Common Weakness Enumeration

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CWE-96: Improper Neutralization of Directives in Statically Saved Code ('Static Code Injection')

Weakness ID: 96
Abstraction: Base
Structure: Simple
Status: Draft
Presentation Filter:
+ Description
The software receives input from an upstream component, but it does not neutralize or incorrectly neutralizes code syntax before inserting the input into an executable resource, such as a library, configuration file, or template.
+ Relationships

The table(s) below shows the weaknesses and high level categories that are related to this weakness. These relationships are defined as ChildOf, ParentOf, MemberOf and give insight to similar items that may exist at higher and lower levels of abstraction. In addition, relationships such as PeerOf and CanAlsoBe are defined to show similar weaknesses that the user may want to explore.

+ Relevant to the view "Research Concepts" (CWE-1000)
+ Relevant to the view "Architectural Concepts" (CWE-1008)
MemberOfCategoryCategory1019Validate Inputs
+ Relevant to the view "Development Concepts" (CWE-699)
+ Modes Of Introduction

The different Modes of Introduction provide information about how and when this weakness may be introduced. The Phase identifies a point in the software life cycle at which introduction may occur, while the Note provides a typical scenario related to introduction during the given phase.

Architecture and DesignThis issue is most frequently found in PHP applications that allow users to set configuration variables that are stored within executable PHP files. Technically, this could also be performed in some compiled code (e.g. by byte-patching an executable), although it is highly unlikely.
ImplementationREALIZATION: This weakness is caused during implementation of an architectural security tactic.
+ Applicable Platforms
The listings below show possible areas for which the given weakness could appear. These may be for specific named Languages, Operating Systems, Architectures, Paradigms, Technologies, or a class of such platforms. The platform is listed along with how frequently the given weakness appears for that instance.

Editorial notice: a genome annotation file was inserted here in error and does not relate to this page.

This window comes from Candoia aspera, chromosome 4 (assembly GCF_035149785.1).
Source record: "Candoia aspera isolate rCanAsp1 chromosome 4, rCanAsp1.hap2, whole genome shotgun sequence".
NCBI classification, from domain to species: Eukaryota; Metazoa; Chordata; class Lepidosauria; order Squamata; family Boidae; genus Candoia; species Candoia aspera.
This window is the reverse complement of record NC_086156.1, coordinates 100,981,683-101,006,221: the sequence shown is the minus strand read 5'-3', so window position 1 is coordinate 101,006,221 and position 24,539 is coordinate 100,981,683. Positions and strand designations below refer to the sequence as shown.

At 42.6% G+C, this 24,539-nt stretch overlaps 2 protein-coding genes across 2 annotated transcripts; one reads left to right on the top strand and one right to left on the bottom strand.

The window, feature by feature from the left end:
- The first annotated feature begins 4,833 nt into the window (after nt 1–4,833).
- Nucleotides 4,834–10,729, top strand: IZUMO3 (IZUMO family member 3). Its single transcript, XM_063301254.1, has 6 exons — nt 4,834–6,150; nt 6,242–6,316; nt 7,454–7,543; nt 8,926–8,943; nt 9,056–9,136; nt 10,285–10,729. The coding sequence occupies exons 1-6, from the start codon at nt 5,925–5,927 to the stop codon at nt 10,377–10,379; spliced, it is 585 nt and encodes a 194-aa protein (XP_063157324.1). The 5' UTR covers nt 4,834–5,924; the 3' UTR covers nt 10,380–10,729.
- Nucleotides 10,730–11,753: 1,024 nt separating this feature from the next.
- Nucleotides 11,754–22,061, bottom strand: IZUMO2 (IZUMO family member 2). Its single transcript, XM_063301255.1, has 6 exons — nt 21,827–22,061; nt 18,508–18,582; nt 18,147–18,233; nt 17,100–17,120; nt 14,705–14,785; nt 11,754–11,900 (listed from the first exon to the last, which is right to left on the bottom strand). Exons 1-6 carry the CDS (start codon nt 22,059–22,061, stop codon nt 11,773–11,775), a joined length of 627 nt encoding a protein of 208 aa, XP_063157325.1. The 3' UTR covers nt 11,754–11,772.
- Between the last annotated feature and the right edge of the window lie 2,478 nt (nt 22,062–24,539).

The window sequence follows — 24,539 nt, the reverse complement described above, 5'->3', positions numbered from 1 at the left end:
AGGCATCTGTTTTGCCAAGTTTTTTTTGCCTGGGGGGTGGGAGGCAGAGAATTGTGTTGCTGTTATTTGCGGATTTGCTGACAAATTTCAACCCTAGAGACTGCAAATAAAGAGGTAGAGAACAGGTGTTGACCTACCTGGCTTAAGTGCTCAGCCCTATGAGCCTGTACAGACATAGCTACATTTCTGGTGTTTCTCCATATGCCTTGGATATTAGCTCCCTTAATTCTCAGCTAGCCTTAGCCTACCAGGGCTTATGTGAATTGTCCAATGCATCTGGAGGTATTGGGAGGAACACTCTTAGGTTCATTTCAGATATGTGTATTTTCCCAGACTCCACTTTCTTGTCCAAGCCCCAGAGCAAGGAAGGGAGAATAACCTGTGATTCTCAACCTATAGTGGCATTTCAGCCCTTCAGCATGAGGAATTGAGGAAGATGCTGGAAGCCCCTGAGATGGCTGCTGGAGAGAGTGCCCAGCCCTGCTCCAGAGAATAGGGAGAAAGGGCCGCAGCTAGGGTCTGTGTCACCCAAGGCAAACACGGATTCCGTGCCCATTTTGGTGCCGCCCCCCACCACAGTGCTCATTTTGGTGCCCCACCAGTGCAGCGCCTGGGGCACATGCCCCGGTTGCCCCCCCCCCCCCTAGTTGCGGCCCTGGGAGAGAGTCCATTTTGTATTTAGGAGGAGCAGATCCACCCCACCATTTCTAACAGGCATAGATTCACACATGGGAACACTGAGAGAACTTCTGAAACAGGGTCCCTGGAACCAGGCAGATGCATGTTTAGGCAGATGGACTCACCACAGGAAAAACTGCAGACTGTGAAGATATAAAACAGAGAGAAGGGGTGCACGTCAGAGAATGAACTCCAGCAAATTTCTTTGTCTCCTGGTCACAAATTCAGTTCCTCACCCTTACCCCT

PHP (Undetermined Prevalence)

Perl (Undetermined Prevalence)

Class: Interpreted (Undetermined Prevalence)

+ Common Consequences

The table below specifies different individual consequences associated with the weakness. The Scope identifies the application security area that is violated, while the Impact describes the negative technical impact that arises if an adversary succeeds in exploiting this weakness. The Likelihood provides information about how likely the specific consequence is expected to be seen relative to the other consequences in the list. For example, there may be high likelihood that a weakness will be exploited to achieve a certain impact, but a low likelihood that it will be exploited to achieve a different impact.


Technical Impact: Read Files or Directories; Read Application Data

The injected code could access restricted data / files.
Access Control

Technical Impact: Bypass Protection Mechanism

In some cases, injectable code controls authentication; this may lead to a remote vulnerability.
Access Control

Technical Impact: Gain Privileges or Assume Identity

Injected code can access resources that the attacker is directly prevented from accessing.

Technical Impact: Execute Unauthorized Code or Commands

Code injection attacks can lead to loss of data integrity in nearly all cases as the control-plane data injected is always incidental to data recall or writing. Additionally, code injection can often result in the execution of arbitrary code.

Technical Impact: Hide Activities

Often the actions performed by injected control code are unlogged.
+ Demonstrative Examples

Example 1

This example attempts to write user messages to a message file and allow users to view them.

(bad code)
Example Language: PHP 
$MessageFile = "cwe-94/messages.out";
if ($_GET["action"] == "NewMessage") {
$name = $_GET["name"];
$message = $_GET["message"];
$handle = fopen($MessageFile, "a+");
fwrite($handle, "<b>$name</b> says '$message'<hr>\n");
echo "Message Saved!<p>\n";

else if ($_GET["action"] == "ViewMessages") {


While the programmer intends for the MessageFile to only include data, an attacker can provide a message such as:

(attack code)

which will decode to the following:

(attack code)
<?php system("/bin/ls -l");?>